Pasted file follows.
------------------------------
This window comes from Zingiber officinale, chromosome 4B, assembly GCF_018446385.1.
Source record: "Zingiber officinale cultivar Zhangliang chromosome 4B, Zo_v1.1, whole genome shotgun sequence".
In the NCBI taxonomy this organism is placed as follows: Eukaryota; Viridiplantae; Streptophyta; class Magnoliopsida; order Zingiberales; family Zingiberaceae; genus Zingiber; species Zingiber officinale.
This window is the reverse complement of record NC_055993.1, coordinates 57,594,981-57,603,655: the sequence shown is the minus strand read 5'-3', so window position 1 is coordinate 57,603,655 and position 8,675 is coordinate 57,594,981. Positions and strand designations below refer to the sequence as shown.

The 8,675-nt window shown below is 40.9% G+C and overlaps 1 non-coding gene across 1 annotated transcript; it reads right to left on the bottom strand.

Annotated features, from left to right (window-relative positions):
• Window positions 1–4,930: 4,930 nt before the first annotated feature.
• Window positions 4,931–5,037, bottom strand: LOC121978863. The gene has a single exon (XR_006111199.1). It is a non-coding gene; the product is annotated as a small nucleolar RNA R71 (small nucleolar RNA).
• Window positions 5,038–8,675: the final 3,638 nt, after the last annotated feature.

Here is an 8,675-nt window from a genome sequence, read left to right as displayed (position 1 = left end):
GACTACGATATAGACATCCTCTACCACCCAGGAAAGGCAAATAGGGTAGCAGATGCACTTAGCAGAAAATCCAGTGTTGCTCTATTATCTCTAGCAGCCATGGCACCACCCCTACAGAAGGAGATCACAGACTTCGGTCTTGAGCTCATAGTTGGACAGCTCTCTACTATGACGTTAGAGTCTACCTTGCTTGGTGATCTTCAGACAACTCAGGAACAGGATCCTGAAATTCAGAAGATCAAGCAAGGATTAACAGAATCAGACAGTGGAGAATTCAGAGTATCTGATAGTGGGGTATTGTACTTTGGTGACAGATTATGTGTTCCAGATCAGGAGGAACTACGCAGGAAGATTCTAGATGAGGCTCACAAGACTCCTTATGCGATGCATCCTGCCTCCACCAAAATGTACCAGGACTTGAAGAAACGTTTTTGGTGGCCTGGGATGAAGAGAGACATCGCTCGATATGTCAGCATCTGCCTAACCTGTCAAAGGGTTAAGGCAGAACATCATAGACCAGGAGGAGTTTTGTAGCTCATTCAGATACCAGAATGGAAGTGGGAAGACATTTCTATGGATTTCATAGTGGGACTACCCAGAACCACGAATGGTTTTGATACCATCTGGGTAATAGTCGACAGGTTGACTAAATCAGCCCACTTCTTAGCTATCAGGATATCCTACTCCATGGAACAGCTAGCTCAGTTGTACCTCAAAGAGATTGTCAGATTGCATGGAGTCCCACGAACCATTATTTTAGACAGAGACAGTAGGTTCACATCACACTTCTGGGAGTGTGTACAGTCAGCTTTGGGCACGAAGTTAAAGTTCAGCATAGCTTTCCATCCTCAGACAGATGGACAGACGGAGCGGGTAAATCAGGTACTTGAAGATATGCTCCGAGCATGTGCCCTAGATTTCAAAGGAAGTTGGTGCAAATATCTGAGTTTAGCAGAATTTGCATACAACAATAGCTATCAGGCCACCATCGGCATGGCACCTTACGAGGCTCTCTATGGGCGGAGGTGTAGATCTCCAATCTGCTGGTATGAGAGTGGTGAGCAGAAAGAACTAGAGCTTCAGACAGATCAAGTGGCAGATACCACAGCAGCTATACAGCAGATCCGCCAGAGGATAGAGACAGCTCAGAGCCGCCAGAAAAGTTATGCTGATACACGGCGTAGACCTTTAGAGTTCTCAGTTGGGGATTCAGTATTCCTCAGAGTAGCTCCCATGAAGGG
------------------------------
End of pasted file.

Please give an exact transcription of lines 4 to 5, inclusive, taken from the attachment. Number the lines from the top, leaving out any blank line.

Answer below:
This window is the reverse complement of record NC_055993.1, coordinates 57,594,981-57,603,655: the sequence shown is the minus strand read 5'-3', so window position 1 is coordinate 57,603,655 and position 8,675 is coordinate 57,594,981. Positions and strand designations below refer to the sequence as shown.

The 8,675-nt window shown below is 40.9% G+C and overlaps 1 non-coding gene across 1 annotated transcript; it reads right to left on the bottom strand.